Tuesday, November 18, 2014

Dave Hayes The Weather Nut's 2015 Photo/Haiku Calendar -exclusively featuring photos by Folktography by Tom

Friday, November 14, 2014

Jonathan A. Wright Poetry Reading- After The Rain

Jonathan A. Wright Poetry Reading from Reelife Productions on Vimeo.

NEW VIDEO RELEASE from Reelife Productions World Headquarters: Bear Hill Estates: a Fifty-Five Plus Living Community, Northampton, MA

Monday, May 5, 2014

I'm editing a trailer of the Neil Young Acoustic Solo Performance at Carnegie Hall, 1/7/14...

Monday, March 10, 2014

Monte's Cancer Connection Campout live stream

... if we are live - you'll see live video in the window below
- if not, you can go to http://www.ustream.tv/channel/reelife-productions
to see the archived videos

Saturday, February 15, 2014

Help make the Neil Young Carnegie Hall crowdsourced concert film available to the public again??

For those who are following this story....

I am wholeheartedly pursuing making the Neil Young Carnegie Hall crowdsourced concert film available to the public. I've contacted Lookout Management and am "waiting to have a discussion" about the best way to make this happen...(I know, I know...don't hold my breathe)

I've also tried reaching out to as many people that I know to be "within the circle" but,...
If anyone has direct contact with Elliot Roberts and/or Neil ... um, please get in touch & help give things a little nudge... 


excerpt from my email to Elliot:
"...Most importantly, I meant no disrespect whatsoever in creating this film - on the contrary, I made it specifically as a tribute to my musical & lifelong hero and only wanted to share Neil's incredible, historic performance at this magnificent venue. Also, as a close follower of copyright laws and today's online sharing practices, I am well aware of the controversial nature of such videos BUT I see this as a great way for The Lookout Mgmnt & Neil's team to embrace the new world of digital sharing and crowd-sourcing and this would be the perfect way to embrace it, create a new approach and benefit from a positive twist to this whole situation.

I'd also point out that many other national, well established acts have embraced crowd-sourced videos as a new revenue source and a way to connect with their ever-changing fans…and actually have been doing it for almost a decade now (2006 Wired Article: Look Who's Crowdsourcing)"

Crowd-sourcing related links:
NIN: http://returnon.wordpress.com/2010/01/07/maddingcrowd/

Beasties Awesome: I F—in' Shot That!: http://youtu.be/QwyDBN50ffA

Radiohead: http://www.theguardian.com/music/2010/sep/09/click-to-download-radiohead-crowd-film

Outlisten: http://www.wired.com/underwire/2012/01/outlisten-crowdsourced-concert-videos/



from the Toronto Star:
"...the best live recording we’ve heard in ages is a stunning crowd-sourced concert film of the second show of Neil Young’s four-night stand at Carnegie Hall this month. Compiled by an outfit called Reelife Productions, the almost two-hour patchwork is stitched together entirely from illicitly shot fan videos. It presents the music from the fan’s perspective and, in the process, manages to make a virtue out of the inherently artificial act of preserving a fleeting moment in time."
Related Links:

Monday, February 3, 2014

Hey Hey, My My: How can I convince Neil Young to make my crowd sourced Carnegie Hall concert film available to the public again??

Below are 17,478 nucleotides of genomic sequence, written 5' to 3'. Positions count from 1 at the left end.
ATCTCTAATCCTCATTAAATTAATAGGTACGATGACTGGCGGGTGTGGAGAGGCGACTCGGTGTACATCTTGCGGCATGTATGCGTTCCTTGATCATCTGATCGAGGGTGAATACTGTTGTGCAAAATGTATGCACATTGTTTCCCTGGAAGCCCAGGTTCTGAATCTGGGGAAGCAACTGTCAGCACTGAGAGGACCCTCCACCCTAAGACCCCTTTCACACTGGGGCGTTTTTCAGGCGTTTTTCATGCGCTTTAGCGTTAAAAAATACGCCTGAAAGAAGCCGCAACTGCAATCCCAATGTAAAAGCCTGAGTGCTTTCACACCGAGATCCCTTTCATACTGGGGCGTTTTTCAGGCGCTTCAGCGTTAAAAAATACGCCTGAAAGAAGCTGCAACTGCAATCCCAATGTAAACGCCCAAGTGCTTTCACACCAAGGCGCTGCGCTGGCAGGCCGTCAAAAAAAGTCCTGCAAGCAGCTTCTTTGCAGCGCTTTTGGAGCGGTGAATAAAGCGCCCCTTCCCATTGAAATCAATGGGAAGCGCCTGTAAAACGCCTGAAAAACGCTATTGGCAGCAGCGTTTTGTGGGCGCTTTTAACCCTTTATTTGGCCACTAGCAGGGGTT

Will I be able to convince Neil's manager Elliot Roberts and/or Warner Music Group to make my Neil Young crowd sourced Carnegie Hall concert film available to the public again??

Listen to the interview with famed WRSI radio show host Monte Belmonte:

By the way, I completely understand the complexities of copyright issues and know that I am pushing the envelope and have been punished for it… understandably so ... according to traditional copyright laws… but here's My response to Warner Music Group upon having the video pulled...

Related articles:

Village Voice Article

Wall Street Journal

"Piracy is the new radio" Neil Young quote/article

Friday, January 31, 2014

Director's response to Warner Music Group's removal of Neil Young atCarnegie Hall Video

… If anyone in Warner Music Group is reading this ...

While Warner Music Group certainly has the legal right to remove the video I produced, I am frustrated that no one from the company contacted me directly. Sure, I'm just a small fish in a gigantic pond, but I obviously touched on a nerve here. I simply received a standard email from youtube noting the copyright infringement.

I see the viral nature of this video as an opportunity for Warner Music Group to make a progressive move towards a more modern way of dealing with fan-produced media. I wish they would have seen this as a chance to take a leading role in the rapidly changing world of online media distribution… especially when dealing with one of the world's most respected and prolific entertainers who, after 40+ years of performing, still has an amazingly solid connection with his fans.

I wish they would have considered an alternative way to preserve and present this magical event to Neil Young's fans instead of just removing it. So if anyone out there in Warner Brothers-land is reading this, I'm all ears and just a click away

-Tom Adams
Director/Owner Reelife Documentary Productions

Original interview with The Village Voice:
The Village Voice Article "Behind the Infamous Neil Young Carnegie Hall Concert Taping"

Related Press:
Village Voice

Monte WRSI interview:

Toronto Star:

Wall Street Journal

Howard Stern's Tweet:

Thrasher's Wheat



Neil on piracy:

Thursday, January 30, 2014

Reelife Productions' director Tom Adams interview in the Village Voice

Thanks to Hilary Hughes... for the nice and lengthy, accurate and thorough article in the Village Voice!…about the Neil Young Carnegie Hall crowd-sourced concert at I put together...